Heart surgery puts CSA on hold

Published 9:32 pm Wednesday, January 23, 2013

Danny Byrum of Carrollton’s Batten Bay Farm takes his grandchildren for a ride on the tractor at the farm. His family is scaling back the farm’s community-supported agriculture operation after he had heart surgery.

After four years of community-supported agriculture, Carrollton’s Batten Bay Farm is putting the program on hold as its owner recovers from a triple heart bypass.

Danny Byrum, who works the farm with wife Romayne and daughter Allison, had the surgery at the Sentara Heart Hospital in Norfolk last Monday.

“In six weeks I should be pretty much back,” Danny Byrum said on the phone Wednesday from the Miller Lane farm.

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The 63-year-old didn’t have an actual heart attack but rather noticed that something was wrong while out in the field.

“I was working out here and just felt like I had a lot of pressure in my chest one day,” he said. “I knew something wasn’t right. My dad died with a heart issue, and so did granddad, so I was pretty cognizant of that stuff.”

After a stress test, Byrum was sent to the hospital thinking they would be using a stent to clear a blockage; but they opened his chest instead.

“When they got me back there, it turned out more extensive than they thought, so I had to have heart surgery,” Byrum said.

The popular CSA program is on hold indefinitely, and the farm will also no longer sell at farmers’ markets.

The changes are necessary, Byrum said, because CSA and markets demand a diverse range of produce that is more labor intensive.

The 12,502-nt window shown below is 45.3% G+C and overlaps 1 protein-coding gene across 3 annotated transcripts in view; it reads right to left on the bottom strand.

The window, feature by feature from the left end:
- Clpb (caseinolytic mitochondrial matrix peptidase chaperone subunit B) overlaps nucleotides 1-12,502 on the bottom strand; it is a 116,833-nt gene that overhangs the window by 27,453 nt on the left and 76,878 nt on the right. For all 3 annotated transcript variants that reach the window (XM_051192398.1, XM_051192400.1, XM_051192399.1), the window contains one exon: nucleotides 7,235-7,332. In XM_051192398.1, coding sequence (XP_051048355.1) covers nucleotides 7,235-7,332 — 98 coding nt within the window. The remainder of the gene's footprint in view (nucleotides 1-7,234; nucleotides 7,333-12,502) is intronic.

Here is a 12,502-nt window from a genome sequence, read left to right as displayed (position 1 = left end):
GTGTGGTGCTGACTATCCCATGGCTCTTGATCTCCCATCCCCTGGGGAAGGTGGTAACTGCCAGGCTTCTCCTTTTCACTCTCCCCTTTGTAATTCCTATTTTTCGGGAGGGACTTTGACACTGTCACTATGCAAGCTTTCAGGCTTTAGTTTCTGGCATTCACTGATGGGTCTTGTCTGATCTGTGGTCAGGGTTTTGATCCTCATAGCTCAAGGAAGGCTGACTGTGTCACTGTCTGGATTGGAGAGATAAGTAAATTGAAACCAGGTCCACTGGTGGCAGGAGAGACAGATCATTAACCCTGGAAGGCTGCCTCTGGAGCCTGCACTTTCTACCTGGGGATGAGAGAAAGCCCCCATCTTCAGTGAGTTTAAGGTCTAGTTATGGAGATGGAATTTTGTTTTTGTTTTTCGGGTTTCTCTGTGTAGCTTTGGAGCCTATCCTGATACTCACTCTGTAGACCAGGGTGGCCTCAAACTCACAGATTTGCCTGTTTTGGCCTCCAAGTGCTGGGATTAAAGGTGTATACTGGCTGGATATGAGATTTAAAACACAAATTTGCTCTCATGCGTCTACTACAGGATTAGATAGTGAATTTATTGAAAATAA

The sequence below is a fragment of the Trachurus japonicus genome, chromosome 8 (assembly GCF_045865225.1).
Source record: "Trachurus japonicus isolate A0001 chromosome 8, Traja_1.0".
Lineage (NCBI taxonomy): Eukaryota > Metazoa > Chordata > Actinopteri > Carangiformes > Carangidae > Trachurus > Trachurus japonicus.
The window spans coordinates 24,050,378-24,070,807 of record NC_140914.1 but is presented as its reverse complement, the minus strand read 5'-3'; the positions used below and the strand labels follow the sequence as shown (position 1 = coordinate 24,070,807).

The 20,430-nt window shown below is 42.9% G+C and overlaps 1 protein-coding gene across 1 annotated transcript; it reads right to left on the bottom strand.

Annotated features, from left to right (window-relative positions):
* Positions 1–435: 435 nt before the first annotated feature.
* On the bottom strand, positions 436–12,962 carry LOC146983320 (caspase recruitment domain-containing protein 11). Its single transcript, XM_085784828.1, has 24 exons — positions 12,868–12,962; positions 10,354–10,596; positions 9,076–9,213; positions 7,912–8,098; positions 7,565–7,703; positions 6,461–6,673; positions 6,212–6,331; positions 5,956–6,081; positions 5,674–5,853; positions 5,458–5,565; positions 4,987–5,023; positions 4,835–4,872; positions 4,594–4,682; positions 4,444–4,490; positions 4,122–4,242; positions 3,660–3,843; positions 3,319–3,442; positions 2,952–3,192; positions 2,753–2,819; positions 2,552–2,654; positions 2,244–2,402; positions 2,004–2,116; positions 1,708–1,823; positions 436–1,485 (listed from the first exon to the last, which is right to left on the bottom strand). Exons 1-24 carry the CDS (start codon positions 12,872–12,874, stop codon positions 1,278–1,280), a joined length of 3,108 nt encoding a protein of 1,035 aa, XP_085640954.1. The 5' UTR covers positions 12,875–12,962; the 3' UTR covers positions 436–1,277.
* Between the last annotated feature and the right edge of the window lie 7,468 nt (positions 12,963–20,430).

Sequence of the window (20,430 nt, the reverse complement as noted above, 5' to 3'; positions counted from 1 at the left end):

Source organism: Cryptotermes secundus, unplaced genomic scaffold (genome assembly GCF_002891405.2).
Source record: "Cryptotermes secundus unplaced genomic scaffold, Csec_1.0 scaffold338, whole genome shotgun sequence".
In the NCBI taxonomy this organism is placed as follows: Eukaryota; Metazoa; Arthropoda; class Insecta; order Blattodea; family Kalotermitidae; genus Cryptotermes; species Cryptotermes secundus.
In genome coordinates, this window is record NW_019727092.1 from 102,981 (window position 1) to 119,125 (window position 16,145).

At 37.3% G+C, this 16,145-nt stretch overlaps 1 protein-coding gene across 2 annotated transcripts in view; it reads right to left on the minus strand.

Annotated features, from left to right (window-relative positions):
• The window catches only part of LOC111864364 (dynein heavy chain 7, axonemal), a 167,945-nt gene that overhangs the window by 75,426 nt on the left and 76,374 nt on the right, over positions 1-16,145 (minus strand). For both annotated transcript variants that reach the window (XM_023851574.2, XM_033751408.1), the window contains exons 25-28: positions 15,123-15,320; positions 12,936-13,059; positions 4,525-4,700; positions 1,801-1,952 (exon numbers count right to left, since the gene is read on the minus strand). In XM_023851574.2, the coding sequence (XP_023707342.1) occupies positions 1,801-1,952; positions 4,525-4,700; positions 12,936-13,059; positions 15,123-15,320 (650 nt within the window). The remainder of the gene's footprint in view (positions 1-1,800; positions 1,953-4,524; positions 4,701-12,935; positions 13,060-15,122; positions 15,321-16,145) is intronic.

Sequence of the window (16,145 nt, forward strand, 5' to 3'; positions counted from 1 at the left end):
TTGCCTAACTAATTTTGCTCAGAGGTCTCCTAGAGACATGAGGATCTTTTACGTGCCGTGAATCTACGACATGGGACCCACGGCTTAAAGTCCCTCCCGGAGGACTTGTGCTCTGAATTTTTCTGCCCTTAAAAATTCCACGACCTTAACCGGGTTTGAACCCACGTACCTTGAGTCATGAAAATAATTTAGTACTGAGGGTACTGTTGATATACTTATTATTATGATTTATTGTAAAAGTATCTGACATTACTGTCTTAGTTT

“You have to have lots of different varieties all the time so people don’t have the same stuff all the time,” he said.

“It makes it a little bit harder work. Plus, I would need to be planting stuff within the next month to get the CSA ready.”

Byrum still plans to grow vegetables, however, which will be available for regular customers and anyone who wants to become one.

Cantaloupe, watermelon and sweet potatoes are some of the varieties he said he will grow in the forthcoming season.

The farm will announce availability via its website (www.battenbayfarm.com), Facebook and email, and inquiries can be made by calling 238-3334.

“Last year I struggled a little bit, like something was going on and I didn’t realize it,” Byrum said. “I was wearing out a lot quicker than normal.”

Whether — and, if so, when — the CSA starts up again will be evaluated in the future, he said, adding, “I’m getting older. I’m not sure exactly where we’re going to go with it.”